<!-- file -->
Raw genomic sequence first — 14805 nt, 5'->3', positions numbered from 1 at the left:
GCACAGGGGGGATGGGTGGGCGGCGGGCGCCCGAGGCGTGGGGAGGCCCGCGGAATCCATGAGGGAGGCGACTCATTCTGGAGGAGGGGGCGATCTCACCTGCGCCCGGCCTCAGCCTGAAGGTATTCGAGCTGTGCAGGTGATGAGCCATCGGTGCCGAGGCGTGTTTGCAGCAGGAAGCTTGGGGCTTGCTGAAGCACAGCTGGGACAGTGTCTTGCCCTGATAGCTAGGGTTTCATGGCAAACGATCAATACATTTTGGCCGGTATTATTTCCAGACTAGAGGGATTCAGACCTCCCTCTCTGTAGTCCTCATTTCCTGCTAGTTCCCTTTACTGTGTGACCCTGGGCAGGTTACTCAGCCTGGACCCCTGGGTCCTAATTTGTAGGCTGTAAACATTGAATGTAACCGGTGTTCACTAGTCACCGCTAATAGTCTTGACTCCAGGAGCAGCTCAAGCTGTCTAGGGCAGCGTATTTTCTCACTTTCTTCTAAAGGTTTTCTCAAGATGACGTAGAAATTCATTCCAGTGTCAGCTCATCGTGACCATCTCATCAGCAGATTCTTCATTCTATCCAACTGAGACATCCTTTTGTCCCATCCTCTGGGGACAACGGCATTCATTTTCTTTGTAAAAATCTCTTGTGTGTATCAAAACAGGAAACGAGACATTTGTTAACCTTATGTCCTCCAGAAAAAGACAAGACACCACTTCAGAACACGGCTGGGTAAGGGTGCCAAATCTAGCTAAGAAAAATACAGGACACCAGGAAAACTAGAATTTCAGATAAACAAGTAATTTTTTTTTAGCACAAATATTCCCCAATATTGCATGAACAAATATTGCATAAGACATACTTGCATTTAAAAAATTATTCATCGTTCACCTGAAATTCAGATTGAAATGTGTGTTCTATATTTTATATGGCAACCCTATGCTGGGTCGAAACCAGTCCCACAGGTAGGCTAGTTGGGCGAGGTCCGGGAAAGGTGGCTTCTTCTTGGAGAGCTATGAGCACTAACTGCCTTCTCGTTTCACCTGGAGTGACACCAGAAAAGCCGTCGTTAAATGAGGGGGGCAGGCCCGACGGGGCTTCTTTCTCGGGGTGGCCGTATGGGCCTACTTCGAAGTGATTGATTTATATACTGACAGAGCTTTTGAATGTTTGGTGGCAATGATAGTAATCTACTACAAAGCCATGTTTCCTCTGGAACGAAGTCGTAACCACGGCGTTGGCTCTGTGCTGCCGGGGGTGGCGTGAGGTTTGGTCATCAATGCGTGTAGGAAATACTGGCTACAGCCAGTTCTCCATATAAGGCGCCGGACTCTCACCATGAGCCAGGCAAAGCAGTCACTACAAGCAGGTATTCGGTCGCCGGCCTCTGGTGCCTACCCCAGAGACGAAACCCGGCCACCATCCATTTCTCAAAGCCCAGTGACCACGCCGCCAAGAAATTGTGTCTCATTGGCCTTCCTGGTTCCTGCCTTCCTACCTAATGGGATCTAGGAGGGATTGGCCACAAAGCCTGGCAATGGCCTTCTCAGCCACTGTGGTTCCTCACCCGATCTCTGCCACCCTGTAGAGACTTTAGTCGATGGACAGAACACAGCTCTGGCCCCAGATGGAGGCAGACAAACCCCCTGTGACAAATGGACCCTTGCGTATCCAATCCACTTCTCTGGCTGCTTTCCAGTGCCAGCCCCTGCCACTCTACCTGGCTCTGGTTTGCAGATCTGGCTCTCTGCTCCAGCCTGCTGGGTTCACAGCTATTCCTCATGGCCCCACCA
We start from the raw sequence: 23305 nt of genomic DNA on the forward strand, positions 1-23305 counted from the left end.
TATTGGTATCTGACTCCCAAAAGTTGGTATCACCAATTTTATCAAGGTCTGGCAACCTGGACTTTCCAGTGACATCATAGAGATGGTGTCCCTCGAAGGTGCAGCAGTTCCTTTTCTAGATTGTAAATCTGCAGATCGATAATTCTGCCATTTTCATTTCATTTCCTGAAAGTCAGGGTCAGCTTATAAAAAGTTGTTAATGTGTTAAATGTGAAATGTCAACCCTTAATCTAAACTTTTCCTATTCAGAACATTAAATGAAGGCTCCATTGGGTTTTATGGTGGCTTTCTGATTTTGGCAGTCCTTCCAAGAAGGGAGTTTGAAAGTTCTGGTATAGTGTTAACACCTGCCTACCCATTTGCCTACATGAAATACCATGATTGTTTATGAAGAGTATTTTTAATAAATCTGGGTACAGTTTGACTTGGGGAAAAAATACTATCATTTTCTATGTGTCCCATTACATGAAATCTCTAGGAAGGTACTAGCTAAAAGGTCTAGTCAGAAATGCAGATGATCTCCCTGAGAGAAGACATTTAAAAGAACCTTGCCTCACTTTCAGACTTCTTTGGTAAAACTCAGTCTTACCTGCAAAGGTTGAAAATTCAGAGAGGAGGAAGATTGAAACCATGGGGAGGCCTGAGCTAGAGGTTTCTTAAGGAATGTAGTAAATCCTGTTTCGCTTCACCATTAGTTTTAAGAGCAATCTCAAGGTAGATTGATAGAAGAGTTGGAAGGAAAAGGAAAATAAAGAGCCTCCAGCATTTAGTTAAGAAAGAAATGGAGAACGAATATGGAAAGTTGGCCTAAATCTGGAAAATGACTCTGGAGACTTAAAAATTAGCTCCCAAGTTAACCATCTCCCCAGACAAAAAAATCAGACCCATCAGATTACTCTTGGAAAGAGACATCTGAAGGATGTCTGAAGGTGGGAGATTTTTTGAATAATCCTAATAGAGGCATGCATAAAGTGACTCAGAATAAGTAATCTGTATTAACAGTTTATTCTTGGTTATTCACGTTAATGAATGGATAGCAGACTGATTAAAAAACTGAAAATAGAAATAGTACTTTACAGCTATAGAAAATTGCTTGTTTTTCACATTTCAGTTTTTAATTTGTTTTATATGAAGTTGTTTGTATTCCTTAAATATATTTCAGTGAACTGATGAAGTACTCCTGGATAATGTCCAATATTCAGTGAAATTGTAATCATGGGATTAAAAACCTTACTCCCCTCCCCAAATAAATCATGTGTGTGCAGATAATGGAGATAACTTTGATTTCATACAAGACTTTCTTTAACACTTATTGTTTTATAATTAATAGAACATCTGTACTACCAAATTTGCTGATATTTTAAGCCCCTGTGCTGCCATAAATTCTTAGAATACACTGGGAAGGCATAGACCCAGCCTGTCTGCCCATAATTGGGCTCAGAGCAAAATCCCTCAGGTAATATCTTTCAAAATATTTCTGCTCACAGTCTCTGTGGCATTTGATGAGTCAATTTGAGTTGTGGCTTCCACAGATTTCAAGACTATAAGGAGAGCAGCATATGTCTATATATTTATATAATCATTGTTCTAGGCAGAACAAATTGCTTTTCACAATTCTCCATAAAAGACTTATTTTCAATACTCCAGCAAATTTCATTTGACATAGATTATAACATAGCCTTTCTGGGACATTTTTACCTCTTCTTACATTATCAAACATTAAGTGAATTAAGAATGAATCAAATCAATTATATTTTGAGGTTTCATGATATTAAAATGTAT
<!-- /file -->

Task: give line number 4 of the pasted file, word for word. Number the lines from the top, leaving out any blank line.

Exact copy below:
TATTGGTATCTGACTCCCAAAAGTTGGTATCACCAATTTTATCAAGGTCTGGCAACCTGGACTTTCCAGTGACATCATAGAGATGGTGTCCCTCGAAGGTGCAGCAGTTCCTTTTCTAGATTGTAAATCTGCAGATCGATAATTCTGCCATTTTCATTTCATTTCCTGAAAGTCAGGGTCAGCTTATAAAAAGTTGTTAATGTGTTAAATGTGAAATGTCAACCCTTAATCTAAACTTTTCCTATTCAGAACATTAAATGAAGGCTCCATTGGGTTTTATGGTGGCTTTCTGATTTTGGCAGTCCTTCCAAGAAGGGAGTTTGAAAGTTCTGGTATAGTGTTAACACCTGCCTACCCATTTGCCTACATGAAATACCATGATTGTTTATGAAGAGTATTTTTAATAAATCTGGGTACAGTTTGACTTGGGGAAAAAATACTATCATTTTCTATGTGTCCCATTACATGAAATCTCTAGGAAGGTACTAGCTAAAAGGTCTAGTCAGAAATGCAGATGATCTCCCTGAGAGAAGACATTTAAAAGAACCTTGCCTCACTTTCAGACTTCTTTGGTAAAACTCAGTCTTACCTGCAAAGGTTGAAAATTCAGAGAGGAGGAAGATTGAAACCATGGGGAGGCCTGAGCTAGAGGTTTCTTAAGGAATGTAGTAAATCCTGTTTCGCTTCACCATTAGTTTTAAGAGCAATCTCAAGGTAGATTGATAGAAGAGTTGGAAGGAAAAGGAAAATAAAGAGCCTCCAGCATTTAGTTAAGAAAGAAATGGAGAACGAATATGGAAAGTTGGCCTAAATCTGGAAAATGACTCTGGAGACTTAAAAATTAGCTCCCAAGTTAACCATCTCCCCAGACAAAAAAATCAGACCCATCAGATTACTCTTGGAAAGAGACATCTGAAGGATGTCTGAAGGTGGGAGATTTTTTGAATAATCCTAATAGAGGCATGCATAAAGTGACTCAGAATAAGTAATCTGTATTAACAGTTTATTCTTGGTTATTCACGTTAATGAATGGATAGCAGACTGATTAAAAAACTGAAAATAGAAATAGTACTTTACAGCTATAGAAAATTGCTTGTTTTTCACATTTCAGTTTTTAATTTGTTTTATATGAAGTTGTTTGTATTCCTTAAATATATTTCAGTGAACTGATGAAGTACTCCTGGATAATGTCCAATATTCAGTGAAATTGTAATCATGGGATTAAAAACCTTACTCCCCTCCCCAAATAAATCATGTGTGTGCAGATAATGGAGATAACTTTGATTTCATACAAGACTTTCTTTAACACTTATTGTTTTATAATTAATAGAACATCTGTACTACCAAATTTGCTGATATTTTAAGCCCCTGTGCTGCCATAAATTCTTAGAATACACTGGGAAGGCATAGACCCAGCCTGTCTGCCCATAATTGGGCTCAGAGCAAAATCCCTCAGGTAATATCTTTCAAAATATTTCTGCTCACAGTCTCTGTGGCATTTGATGAGTCAATTTGAGTTGTGGCTTCCACAGATTTCAAGACTATAAGGAGAGCAGCATATGTCTATATATTTATATAATCATTGTTCTAGGCAGAACAAATTGCTTTTCACAATTCTCCATAAAAGACTTATTTTCAATACTCCAGCAAATTTCATTTGACATAGATTATAACATAGCCTTTCTGGGACATTTTTACCTCTTCTTACATTATCAAACATTAAGTGAATTAAGAATGAATCAAATCAATTATATTTTGAGGTTTCATGATATTAAAATGTAT